The overall lack of supplementary features isn't a major drawback, however, since what's important to a modern wrestling game, aside from the graphics, is solid multiplayer action and challenging CPU AI. Disappointingly, these areas don't fare much better.
When you're playing against the CPU, the grappling system and play mechanics in WWF Raw seem more than adequate, but when it comes down to head-to-head play, the game becomes totally unbalanced. Certain characters, like The Rock and The Undertaker, are overpowered in comparison to weaker wrestlers, such as K-Kwik and X-Pac. Their stamina bars let them perform a greater number of strikes while also replenishing much faster, and their appeals to the crowd are much more powerful. While this imbalance does adequately portray the real-life capabilities of these characters, it ruins the possibility for challenging matchups between equally skilled players. Many of you will find that the only fun of playing multiplayer games in WWF Raw is finding all of the bizarre items to use and wear.
The single-player action isn't much better, however. To state it bluntly, the CPU AI in WWF Raw is just plain awful. Countless times the CPU opponent will do things that are just unexplainable. Interfering wrestlers will race in and choose an opponent to batter, but there is no actual allegiance or loyalty in play, and they will just as quickly turn on the other side. Tag-team matches suffer from the same problem, as wrestlers have a penchant for attacking their teammates. During non-time-limit singles matches, an AI wrestler outside the ring will constantly run back into the ring and roll right back out, as if he were resetting the referee count. When maneuvering outside the ring, the CPU opponent has a tendency to hang on obstructions, like the announcer table and steel steps, and just continue walking in place until you come over and draw him away. If you stay inside the ring, the CPU does manage to put up a challenging fight, and it's quite proficient at avoiding grapples and performing counters. Playing through the single-player title modes is quite challenging and can be entertaining if you can look past the AI's limitations.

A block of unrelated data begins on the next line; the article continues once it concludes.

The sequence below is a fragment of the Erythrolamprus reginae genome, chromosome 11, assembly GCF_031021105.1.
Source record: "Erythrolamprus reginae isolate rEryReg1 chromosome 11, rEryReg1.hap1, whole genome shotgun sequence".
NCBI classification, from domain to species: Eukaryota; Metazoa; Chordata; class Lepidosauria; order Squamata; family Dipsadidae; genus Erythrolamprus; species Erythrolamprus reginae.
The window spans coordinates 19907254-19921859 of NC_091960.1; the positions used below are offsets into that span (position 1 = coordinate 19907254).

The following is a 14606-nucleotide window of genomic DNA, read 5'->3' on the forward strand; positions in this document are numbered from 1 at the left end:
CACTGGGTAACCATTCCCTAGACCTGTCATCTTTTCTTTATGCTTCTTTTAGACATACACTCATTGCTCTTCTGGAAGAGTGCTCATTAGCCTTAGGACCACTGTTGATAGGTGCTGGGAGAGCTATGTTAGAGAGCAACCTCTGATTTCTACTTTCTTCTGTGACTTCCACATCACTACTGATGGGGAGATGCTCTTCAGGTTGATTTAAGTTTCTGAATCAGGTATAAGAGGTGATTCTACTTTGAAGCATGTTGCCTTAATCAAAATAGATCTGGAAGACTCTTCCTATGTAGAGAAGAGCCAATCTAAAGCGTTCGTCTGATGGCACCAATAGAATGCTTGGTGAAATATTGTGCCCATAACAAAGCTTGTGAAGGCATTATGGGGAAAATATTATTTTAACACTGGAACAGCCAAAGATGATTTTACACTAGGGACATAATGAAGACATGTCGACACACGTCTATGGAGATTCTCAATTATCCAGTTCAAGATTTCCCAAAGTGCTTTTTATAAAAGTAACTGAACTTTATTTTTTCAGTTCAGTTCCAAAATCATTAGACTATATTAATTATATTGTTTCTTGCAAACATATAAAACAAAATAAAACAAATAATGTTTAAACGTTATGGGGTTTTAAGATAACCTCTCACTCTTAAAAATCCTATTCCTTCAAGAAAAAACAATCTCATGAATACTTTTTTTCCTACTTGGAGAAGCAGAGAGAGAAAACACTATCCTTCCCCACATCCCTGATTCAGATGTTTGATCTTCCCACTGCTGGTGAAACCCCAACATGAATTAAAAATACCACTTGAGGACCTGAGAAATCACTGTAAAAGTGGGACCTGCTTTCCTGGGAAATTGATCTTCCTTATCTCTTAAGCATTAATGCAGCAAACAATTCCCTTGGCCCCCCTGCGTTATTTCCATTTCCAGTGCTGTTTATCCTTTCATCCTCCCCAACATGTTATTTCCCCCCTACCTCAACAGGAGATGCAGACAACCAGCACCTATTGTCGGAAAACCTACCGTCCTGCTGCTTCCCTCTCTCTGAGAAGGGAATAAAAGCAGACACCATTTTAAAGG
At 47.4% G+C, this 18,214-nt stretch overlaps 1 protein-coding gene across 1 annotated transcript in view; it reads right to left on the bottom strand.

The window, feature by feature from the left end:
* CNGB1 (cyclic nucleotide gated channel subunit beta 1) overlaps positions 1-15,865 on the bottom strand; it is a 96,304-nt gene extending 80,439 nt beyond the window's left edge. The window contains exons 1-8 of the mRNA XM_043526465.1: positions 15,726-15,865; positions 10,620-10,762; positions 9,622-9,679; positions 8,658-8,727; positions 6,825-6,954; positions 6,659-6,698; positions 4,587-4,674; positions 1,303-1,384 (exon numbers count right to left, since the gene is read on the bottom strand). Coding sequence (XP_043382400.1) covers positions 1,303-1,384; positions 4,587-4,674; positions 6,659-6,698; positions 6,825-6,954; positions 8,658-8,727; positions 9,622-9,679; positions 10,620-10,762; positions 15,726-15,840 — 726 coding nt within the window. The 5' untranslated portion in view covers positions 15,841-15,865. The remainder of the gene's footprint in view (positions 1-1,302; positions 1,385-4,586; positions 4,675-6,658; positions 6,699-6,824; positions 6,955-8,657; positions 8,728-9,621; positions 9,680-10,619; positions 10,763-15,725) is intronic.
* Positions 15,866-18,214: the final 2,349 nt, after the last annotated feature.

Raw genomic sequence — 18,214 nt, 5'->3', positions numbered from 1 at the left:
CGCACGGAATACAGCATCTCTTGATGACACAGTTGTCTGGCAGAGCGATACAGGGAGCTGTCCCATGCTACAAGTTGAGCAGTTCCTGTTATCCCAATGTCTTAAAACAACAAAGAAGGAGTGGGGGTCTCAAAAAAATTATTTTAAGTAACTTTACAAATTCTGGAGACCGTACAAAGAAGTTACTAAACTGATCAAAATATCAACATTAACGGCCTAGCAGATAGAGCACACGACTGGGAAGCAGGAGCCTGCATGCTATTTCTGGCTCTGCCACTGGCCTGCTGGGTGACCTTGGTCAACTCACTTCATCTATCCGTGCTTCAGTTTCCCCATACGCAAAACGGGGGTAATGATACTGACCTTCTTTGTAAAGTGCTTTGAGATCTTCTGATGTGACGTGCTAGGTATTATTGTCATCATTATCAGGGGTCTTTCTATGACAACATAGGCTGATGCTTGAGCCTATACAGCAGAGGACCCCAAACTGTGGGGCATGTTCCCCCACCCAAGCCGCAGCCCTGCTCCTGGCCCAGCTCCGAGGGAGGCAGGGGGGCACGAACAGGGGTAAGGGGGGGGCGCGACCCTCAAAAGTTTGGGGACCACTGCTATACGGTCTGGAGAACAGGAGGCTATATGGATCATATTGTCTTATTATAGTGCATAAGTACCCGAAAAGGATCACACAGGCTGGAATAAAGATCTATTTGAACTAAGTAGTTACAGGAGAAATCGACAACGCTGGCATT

On the audio front, WWF Raw is solid throughout, with sound effects as varied as the many items you'll find in the game. Weapon strikes sound particularly brutal, and the constant crowd noises provide a wealth of atmosphere. WWF Raw employs frequent use of guitar-driven, high-intensity tracks that are clearly intended to quicken the game's pace. The entrance music sounds really good for just about everyone, since the real-life themes are used for such notables as The Undertaker and Stone Cold Steve Austin, and even Christian has his opera music. It's really too bad that THQ saw fit to ship this game without the ability to rip your own soundtracks and intro music--this seems like an extremely obvious functionality to include and is most relevant to this type of game, considering how often wrestlers cycle through entrance music.